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Some people’s gut reaction to spiders is fear. We asked Kristjen Lundberg, assistant professor of social psychology, to tell us more about this reaction.

Where does a fear like this come from?
One argument is that there are certain stimuli that we are biologically prepared to have a certain instinctual emotional response to because of threats and opportunities that have occurred repeatedly in our ancestral past.

Tarantula! movie posterWhat are other theories?
Other people say that you were not born to be afraid of spiders or even to feel fear, exactly. We have this idea that we have a program for fear built into our brains and that fear should look like one distinct thing, but the heart rate goes up sometimes and down others. Fear might sometimes cause us to want to fight, sometimes to freeze, and sometimes to flee.

We all agree socially to call a broad category of responses “fear” in certain contexts.

You’re saying fear is a social construct?
Psychologists sometimes say emotions are like money. Money has value, but only because we agree it does. Fear is the same thing. We experience it as very real, and it has consequences. But we weren’t born with a module for fear inside our heads. We learned what fear is and what to be afraid of. You’ve learned about emotions from your parents, your peers — from culture.

Are those two views consistent?
Both camps, so to speak, agree that evolution happens.

One says that evolution gave us fear. The other says that evolution gave us these lower-level processes that we use to make sense of our experiences, and one of the ways we make sense of our experiences is by naming them.

If a spider appeared right now, we might react differently. Why?
Let’s imagine that we both have a similar initial reaction — like higher physiological activation — that signals to us that this spider is something to pay attention to.

You might sit up startled and label the experience: “That was surprising.” You might even laugh and experience positive emotions, which settle your physiological arousal.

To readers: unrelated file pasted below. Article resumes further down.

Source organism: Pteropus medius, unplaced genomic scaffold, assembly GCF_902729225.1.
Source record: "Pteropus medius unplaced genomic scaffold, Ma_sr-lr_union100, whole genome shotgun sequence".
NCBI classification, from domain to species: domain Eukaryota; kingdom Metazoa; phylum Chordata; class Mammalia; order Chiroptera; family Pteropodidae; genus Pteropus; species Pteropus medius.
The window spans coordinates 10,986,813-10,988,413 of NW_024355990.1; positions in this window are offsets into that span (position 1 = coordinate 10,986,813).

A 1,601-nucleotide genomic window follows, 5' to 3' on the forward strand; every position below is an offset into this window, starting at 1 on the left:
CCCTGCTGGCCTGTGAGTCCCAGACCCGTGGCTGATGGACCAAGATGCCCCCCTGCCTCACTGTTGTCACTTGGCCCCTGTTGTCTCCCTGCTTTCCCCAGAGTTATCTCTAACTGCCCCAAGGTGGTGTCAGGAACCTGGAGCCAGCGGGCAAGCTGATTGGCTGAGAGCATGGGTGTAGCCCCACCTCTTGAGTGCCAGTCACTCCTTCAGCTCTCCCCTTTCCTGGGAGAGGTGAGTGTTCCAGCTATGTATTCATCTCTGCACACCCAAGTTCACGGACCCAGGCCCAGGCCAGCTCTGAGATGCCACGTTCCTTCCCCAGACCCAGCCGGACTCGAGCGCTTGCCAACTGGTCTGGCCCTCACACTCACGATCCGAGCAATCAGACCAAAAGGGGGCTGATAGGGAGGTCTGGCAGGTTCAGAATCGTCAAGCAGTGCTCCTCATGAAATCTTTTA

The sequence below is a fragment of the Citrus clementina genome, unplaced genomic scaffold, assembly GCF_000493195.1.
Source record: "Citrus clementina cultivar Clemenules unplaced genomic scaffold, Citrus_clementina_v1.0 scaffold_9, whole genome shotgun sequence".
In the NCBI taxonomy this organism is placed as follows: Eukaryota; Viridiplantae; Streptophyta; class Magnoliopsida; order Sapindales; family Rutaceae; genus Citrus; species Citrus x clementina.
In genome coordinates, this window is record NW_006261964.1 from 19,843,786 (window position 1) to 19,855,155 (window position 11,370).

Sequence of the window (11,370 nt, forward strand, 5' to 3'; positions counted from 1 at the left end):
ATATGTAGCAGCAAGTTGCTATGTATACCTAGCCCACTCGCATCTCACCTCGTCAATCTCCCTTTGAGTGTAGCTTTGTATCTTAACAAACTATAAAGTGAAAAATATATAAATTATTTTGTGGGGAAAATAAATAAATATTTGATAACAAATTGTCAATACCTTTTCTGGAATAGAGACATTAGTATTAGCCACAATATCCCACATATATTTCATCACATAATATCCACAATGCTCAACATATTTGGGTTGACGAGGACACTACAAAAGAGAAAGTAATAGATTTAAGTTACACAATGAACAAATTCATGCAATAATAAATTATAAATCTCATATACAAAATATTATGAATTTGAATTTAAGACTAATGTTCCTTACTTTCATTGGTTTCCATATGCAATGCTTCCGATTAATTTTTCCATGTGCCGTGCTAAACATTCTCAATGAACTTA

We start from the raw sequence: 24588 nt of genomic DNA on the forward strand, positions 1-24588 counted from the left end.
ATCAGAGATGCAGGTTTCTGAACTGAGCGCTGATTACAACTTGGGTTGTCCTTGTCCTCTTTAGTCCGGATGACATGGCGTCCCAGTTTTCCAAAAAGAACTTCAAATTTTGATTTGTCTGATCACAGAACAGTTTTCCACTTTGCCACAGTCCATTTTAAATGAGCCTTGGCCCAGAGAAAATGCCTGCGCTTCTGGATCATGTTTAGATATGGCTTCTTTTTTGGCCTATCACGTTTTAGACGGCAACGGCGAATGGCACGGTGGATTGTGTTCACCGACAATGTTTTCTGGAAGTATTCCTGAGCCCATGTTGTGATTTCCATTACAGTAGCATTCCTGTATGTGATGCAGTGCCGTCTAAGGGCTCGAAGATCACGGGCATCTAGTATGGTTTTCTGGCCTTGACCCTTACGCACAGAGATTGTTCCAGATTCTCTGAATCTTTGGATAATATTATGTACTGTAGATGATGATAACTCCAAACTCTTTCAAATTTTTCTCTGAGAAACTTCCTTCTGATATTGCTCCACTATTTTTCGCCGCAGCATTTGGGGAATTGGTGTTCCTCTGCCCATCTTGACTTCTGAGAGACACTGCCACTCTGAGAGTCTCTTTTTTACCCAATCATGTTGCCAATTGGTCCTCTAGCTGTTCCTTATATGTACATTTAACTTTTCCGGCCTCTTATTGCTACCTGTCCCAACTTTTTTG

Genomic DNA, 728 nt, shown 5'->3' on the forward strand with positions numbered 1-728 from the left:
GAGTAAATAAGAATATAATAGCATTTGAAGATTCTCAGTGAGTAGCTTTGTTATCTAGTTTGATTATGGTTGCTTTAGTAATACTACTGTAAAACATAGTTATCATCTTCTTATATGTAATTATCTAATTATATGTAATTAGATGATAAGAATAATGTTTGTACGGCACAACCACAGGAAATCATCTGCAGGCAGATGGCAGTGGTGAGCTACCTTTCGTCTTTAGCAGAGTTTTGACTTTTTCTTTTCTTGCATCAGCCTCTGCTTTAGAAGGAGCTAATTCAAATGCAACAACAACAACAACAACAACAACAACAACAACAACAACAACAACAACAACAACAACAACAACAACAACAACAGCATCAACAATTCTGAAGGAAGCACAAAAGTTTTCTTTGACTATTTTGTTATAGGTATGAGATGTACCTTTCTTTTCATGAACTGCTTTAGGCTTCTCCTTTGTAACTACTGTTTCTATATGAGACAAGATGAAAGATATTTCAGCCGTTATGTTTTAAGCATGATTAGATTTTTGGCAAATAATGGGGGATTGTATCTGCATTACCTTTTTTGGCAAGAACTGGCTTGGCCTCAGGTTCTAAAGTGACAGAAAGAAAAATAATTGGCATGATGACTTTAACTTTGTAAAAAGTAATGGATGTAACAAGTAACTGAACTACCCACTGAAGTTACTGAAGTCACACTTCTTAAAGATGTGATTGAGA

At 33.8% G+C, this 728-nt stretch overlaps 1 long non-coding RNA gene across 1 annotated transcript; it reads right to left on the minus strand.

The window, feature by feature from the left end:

But I might label my reaction differently. Based on factors like my life experiences, my current physiological state, and the situation itself, my mind says, “I’m afraid of those things.”

If so, I now have made this state meaningful to me in a way that you have not. For me, this is fear, and the world seems riskier to me than to you. I might even amplify my fear by thinking, “These things really make me panic.” I might have trouble regulating my emotions.

What might help a person with a dire fear of spiders?
If we’re talking about clinical cases of arachnophobia, then exposure therapy under the guidance of a cognitive behavioral therapist is what’s recommended.

How does that work, exactly?
Typically, you expose yourself to the thing that scares you in controlled but gradually increasing doses. As you do this, you’re reflecting on your experiences. “So, I got this close to the spider. Did anything bad happen? No, I’m actually fine.”

There’s a related idea — that experiencing negative things is to be avoided. We don’t want anyone to feel negative emotions all the time or in ways that interfere with their daily functioning, but in small doses, they won’t hurt you.

We often engage in a form of emotion regulation called situation selection — choosing whether to be in situations that make you feel a certain way, like avoiding situations that scare you. However, if you avoided being around spiders, then you wouldn’t have the opportunity to disconfirm your fear.

In other words, as you are exposed to the spider, you could probe the contents of your mind. What did you think was going to happen — that you’d feel fear and you don’t like feeling fear? Yes, it’s uncomfortable, but did the spider fly across the room and land on your face? No. You could see that nothing bad happened.

Maybe next time, you get a little bit closer. Maybe eventually, you hold one.